Brian and Jessica Waldron are raising five children, including their 3-year-old son, Wesley. Wesley was born with Down syndrome, which came as a surprise to his parents. "We didn't know Wesley had Down syndrome until about 10 minutes after he was born," says Brian, an operations manager for PayPal in Omaha.
Once they dealt with the initial shock, the Waldrons worried about Wesley's health. Wesley had pulmonary hypertension, which created abnormally high blood pressure in the arteries of his lungs, and required him to be on oxygen for the first six months of his life. Once the hypertension was under control, financial concerns set in. "It can be overwhelming," Brian says, "realizing you have to plan for someone's financial security for their entire future."
More than 20 million U.S. families have at least one member with special needs. On top of concerns about their child's health, parents of children with special needs, like the Waldrons, are tasked with planning how to financially support their child throughout their lifetime, as many of the children will outlive their parents but might not be able to support themselves and live independently.
While government-assistance programs cover basic medical care, if the child holds more than $2,000 in assets, he or she can become ineligible to receive benefits through Social Security's Supplemental Security Income (SSI). Children with special needs may also be eligible to receive benefits through Medicaid, where eligibility varies by state, and Social Security Disability Insurance (SSDI), where eligibility is based on the parents' income. Typically, children of parents with moderate-to-high income don't qualify for Medicaid and SSDI.
The recession and sluggish job market have also made it more difficult for many families to care for their children with special needs, says Kevin Clasen, a financial planner and special-needs consultant with MassMutual's WestPoint Financial Group in Indianapolis. "Most of these families are one-income families anyway, as one parent will often be a care provider to the child, so the loss of a job to these families is huge," Clasen says. That makes it especially important for parents to take financial precautions through trusts, estate planning, and wills to ensure their child's financial security.
Here's how to make the right financial preparations for raising a child with special needs:
Assemble a team. Consulting the right experts will enable parents to effectively plan for their child's financial future. After attending a seminar about financial planning sponsored by the Down Syndrome Alliance of the Midlands, the Waldrons met with Dan Kline, a financial planner and special needs-consultant with MassMutual's Continuum Financial in Omaha. The Waldrons felt Kline was helpful in advising them on how to establish a financial plan, and thought he was able to relate to their situation, as Kline is the father of an adult son with Down syndrome. "Knowing he had been through this himself was comforting," Brian says.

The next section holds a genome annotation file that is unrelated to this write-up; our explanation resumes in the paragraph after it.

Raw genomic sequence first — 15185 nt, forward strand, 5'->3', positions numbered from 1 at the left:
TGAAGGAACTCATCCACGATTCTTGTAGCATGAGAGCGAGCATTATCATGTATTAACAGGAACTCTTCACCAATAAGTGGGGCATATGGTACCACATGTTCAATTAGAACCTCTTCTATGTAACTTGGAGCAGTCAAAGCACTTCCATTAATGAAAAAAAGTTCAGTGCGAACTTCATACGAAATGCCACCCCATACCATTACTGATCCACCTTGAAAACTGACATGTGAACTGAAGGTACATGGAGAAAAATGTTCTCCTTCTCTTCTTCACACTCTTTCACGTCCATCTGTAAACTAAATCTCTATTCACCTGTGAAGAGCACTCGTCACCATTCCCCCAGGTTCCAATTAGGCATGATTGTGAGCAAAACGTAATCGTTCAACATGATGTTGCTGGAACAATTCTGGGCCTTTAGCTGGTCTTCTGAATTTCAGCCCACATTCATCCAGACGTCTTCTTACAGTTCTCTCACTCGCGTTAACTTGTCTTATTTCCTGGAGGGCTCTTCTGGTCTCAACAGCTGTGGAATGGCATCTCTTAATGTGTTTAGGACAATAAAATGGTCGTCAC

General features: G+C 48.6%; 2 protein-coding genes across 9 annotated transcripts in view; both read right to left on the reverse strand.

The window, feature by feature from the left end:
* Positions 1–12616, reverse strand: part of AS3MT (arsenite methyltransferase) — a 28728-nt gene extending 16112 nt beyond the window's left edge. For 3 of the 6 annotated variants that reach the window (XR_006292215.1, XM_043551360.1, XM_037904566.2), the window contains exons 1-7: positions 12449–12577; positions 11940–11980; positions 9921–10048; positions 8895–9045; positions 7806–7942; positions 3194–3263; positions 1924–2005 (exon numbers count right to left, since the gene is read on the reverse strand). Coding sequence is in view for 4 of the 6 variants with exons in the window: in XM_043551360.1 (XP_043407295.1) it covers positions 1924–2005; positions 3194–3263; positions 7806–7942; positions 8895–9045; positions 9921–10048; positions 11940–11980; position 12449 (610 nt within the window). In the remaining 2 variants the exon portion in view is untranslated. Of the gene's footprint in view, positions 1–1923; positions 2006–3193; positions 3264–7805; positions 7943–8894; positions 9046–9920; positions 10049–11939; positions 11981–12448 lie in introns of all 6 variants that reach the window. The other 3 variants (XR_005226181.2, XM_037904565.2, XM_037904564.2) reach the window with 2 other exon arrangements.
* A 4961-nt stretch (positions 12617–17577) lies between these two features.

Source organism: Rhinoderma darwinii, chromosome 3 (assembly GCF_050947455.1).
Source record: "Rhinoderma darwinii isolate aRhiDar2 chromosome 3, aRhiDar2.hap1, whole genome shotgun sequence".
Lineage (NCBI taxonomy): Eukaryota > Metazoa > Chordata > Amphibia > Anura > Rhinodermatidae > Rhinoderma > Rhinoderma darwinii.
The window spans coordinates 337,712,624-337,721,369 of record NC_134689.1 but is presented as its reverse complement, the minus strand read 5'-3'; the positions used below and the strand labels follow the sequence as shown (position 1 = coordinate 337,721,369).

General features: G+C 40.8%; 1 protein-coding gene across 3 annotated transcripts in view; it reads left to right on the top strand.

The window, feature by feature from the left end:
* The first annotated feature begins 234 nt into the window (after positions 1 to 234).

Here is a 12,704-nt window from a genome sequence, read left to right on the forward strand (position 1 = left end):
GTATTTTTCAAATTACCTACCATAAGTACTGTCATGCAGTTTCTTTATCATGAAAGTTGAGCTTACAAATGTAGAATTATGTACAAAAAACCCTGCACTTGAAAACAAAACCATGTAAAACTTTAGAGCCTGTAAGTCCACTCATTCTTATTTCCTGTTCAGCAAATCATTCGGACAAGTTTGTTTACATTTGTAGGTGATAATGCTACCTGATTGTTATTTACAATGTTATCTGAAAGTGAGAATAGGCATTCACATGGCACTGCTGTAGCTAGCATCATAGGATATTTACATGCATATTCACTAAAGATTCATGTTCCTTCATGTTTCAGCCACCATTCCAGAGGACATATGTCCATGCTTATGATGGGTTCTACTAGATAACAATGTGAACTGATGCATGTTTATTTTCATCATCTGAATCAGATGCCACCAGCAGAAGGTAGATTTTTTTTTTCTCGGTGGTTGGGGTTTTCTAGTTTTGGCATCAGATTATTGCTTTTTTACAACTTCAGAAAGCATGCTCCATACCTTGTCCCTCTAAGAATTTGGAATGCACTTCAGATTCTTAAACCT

In addition to a financial planner, parents should talk to an attorney, who can help them establish a special-needs trust and make appropriate financial preparations in their will.
Create a letter of intent. Future guardians or caretakers will need special instructions on how to care for the child. "It's not a legal document, but it's just as important as the estate plan," says Kline. The letter should describe the child's medical history, doctors, and personal information like preferences and habits.
Establish legal guardianship. Once the child reaches 18, he is considered an adult. However, many special-needs children will still require a legal guardian as they'll need assistance well into their adult lives. Establishing legal guardianship will enable the parent to make financial decisions for the child that they can't make on their own. Consult with an attorney, who will help draw up the legal documents.
Moreover, experts recommend that parents decide in their will who would assume legal guardianship if they were to die.
Develop a special-needs trust. To ensure the child is eligible to receive SSI, which is contingent on the child not having more than $2,000 in assets, parents should set up a special-needs trust. A financial adviser can help establish the trust, as well as advise the family on how much money should be allocated to the trust and develop a plan for how they're going to fund that money. Money funneled through the trust doesn't count against the $2,000 limit.
Kline advises clients to work with a lawyer to include the trust in the parents' will, so that money left to the child upon their death doesn't count as part of the child's assets. Grandparents may also want to look over their wills, since gifts willed directly to a grandchild with special needs could affect their eligibility for government benefits.
Crafting a special-needs trust can be rather complicated, says David MacLaren, the father of four adopted children, two of which have autism and one who is legally blind. MacLaren, a scientific manager in Fortville, Ind., says he and his wife, Ann, were glad they met with an attorney who specialized in special-needs trusts. "Our lawyer came up with a customized plan for the special-needs trust, which I don't think we would have been able to do on our own," he says.
Additionally, parents should craft their life insurance policies so that funds paid out to the child upon their death are funneled through the special-needs trust, rather than being left directly to the child.